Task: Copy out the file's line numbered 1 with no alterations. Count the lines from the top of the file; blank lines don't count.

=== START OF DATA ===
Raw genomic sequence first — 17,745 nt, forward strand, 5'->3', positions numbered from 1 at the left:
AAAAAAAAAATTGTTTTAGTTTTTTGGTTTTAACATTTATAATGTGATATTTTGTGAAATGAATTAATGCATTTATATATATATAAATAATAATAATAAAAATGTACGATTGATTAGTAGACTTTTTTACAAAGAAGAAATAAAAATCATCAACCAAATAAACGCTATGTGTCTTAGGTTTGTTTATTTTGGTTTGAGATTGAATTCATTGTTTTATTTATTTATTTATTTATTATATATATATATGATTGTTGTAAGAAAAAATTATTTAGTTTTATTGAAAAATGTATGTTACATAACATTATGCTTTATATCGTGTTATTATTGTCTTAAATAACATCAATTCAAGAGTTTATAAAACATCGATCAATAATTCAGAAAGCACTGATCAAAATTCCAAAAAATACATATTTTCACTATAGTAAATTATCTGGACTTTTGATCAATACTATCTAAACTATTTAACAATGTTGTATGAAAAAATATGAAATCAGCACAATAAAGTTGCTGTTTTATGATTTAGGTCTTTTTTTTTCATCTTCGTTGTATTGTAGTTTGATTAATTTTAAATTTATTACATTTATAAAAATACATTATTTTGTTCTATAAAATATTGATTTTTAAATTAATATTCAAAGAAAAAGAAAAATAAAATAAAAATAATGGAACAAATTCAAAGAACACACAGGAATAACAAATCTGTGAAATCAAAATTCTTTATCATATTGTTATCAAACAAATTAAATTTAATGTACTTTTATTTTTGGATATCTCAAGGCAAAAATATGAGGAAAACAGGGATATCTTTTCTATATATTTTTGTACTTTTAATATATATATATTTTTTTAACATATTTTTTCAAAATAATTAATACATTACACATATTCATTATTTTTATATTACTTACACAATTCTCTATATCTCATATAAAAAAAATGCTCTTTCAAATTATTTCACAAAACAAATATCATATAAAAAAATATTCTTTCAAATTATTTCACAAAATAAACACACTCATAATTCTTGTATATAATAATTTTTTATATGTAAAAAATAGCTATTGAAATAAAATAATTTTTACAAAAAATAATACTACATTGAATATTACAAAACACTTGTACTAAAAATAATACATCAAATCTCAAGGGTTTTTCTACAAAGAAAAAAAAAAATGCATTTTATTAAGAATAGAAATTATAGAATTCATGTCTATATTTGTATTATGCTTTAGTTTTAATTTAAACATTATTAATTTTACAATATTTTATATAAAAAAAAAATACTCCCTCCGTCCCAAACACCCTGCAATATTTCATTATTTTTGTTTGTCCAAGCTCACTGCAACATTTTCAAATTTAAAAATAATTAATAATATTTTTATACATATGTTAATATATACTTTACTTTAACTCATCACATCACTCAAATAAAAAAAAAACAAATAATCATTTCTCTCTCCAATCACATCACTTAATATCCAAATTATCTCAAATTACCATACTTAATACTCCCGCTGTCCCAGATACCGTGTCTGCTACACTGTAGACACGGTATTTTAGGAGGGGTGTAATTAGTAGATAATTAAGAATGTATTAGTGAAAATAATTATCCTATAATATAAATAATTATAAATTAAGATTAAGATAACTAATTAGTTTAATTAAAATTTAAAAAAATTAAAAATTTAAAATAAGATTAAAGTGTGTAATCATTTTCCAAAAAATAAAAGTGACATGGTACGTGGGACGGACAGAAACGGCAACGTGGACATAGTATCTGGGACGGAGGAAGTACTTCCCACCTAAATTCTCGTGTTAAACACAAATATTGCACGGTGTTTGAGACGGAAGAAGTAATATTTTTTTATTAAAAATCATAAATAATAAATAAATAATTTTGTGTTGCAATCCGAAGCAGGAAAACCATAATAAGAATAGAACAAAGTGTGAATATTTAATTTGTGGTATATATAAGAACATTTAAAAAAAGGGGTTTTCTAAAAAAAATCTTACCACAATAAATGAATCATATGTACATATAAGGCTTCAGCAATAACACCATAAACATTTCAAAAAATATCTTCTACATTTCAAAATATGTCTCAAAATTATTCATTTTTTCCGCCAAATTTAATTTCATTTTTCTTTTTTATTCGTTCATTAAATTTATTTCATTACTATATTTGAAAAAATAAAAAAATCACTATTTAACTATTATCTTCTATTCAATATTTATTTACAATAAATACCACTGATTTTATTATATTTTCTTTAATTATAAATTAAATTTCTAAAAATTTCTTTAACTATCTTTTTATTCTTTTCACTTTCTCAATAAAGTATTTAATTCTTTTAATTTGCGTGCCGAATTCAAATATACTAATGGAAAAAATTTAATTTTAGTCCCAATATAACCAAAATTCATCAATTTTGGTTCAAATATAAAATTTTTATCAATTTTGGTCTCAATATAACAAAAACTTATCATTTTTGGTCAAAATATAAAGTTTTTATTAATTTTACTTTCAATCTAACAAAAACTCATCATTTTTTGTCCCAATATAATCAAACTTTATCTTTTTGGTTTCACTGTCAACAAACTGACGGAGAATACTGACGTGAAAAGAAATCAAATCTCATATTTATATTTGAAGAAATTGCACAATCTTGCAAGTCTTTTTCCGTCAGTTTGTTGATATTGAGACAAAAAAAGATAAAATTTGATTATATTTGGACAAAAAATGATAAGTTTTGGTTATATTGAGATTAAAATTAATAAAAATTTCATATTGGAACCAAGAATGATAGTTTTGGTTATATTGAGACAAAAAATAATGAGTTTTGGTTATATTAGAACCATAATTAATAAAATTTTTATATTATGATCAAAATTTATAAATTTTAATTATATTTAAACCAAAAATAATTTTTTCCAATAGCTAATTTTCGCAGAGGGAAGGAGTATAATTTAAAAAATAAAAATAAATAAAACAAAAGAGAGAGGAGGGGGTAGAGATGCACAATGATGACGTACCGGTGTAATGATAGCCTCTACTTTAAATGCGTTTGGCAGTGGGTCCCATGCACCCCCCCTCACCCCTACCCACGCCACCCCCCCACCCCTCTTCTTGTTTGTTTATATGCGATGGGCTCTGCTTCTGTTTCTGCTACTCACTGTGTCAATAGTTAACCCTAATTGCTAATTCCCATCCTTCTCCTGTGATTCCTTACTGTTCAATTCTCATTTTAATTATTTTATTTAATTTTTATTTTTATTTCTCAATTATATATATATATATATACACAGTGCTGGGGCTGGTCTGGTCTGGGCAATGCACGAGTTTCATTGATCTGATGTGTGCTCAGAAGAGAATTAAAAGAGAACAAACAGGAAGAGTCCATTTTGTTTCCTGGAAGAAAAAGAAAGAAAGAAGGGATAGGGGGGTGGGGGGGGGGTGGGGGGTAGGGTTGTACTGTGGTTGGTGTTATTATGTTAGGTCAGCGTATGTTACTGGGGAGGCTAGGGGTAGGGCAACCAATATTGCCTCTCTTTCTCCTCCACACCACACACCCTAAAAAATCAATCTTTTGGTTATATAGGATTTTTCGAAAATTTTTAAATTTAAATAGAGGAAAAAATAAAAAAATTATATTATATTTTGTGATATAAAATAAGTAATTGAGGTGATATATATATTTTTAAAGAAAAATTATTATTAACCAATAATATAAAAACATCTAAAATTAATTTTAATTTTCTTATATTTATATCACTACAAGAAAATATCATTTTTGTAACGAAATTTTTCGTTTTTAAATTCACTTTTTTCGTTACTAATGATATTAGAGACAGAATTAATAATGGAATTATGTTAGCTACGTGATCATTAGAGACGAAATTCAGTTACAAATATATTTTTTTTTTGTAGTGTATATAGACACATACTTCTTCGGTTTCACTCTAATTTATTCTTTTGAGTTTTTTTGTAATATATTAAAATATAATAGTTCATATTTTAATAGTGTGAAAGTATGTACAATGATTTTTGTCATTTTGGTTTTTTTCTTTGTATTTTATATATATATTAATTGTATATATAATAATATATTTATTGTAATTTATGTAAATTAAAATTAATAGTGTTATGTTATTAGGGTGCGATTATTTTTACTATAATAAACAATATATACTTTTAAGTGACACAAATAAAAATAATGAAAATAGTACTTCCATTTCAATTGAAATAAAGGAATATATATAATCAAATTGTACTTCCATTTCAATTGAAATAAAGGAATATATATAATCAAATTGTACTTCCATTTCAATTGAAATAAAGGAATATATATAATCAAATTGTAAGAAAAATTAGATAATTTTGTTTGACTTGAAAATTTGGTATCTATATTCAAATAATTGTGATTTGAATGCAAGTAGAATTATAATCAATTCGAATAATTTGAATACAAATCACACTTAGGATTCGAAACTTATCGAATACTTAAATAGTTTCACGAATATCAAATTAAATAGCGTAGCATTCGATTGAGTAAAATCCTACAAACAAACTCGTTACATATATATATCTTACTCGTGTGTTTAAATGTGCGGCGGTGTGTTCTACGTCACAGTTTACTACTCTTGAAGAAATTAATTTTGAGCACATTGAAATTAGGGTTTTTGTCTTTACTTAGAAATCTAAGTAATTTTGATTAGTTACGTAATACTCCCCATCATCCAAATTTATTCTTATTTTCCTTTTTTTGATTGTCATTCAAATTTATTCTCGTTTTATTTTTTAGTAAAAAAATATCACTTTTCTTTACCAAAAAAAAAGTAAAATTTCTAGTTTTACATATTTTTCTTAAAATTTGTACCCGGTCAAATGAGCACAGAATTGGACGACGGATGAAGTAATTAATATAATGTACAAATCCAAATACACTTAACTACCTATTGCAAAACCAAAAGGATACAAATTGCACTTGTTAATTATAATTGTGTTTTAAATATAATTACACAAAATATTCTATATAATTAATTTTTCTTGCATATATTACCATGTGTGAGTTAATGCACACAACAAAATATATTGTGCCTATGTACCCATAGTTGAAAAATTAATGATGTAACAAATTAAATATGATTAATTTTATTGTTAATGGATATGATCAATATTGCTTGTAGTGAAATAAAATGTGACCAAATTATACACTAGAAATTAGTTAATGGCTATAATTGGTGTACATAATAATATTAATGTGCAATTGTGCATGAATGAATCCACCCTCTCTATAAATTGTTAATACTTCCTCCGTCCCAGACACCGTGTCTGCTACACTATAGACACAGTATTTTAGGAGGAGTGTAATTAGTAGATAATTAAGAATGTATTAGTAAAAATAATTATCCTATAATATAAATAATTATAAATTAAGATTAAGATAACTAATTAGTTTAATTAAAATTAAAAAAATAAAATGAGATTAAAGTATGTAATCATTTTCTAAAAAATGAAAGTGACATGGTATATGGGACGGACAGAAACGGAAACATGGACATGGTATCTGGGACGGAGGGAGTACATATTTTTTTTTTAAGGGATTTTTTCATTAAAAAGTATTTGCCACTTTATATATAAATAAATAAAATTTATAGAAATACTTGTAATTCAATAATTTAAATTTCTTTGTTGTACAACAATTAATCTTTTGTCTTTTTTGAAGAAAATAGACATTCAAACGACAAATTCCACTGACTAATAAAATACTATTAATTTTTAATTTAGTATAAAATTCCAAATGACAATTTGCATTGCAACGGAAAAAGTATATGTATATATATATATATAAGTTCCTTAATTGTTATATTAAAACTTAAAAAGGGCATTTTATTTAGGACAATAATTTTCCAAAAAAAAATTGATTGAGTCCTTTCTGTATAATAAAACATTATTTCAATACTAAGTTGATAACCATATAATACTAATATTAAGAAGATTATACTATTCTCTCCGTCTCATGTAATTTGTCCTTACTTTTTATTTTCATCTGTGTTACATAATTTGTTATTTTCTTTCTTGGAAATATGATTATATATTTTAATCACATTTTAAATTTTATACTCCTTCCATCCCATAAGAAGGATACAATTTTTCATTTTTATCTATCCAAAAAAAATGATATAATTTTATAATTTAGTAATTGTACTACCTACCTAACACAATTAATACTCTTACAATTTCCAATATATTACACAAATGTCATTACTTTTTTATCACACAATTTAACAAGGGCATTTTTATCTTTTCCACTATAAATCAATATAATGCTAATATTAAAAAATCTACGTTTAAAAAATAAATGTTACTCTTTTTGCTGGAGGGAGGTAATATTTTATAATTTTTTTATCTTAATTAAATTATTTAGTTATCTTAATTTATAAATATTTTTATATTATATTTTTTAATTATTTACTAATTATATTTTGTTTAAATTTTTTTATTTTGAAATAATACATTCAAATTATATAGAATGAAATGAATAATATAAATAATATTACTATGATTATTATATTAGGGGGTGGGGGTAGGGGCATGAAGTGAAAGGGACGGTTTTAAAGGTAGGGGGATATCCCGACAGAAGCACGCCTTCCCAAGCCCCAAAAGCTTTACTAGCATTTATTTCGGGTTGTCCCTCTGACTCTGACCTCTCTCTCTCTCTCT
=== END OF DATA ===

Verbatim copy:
Raw genomic sequence first — 17,745 nt, forward strand, 5'->3', positions numbered from 1 at the left: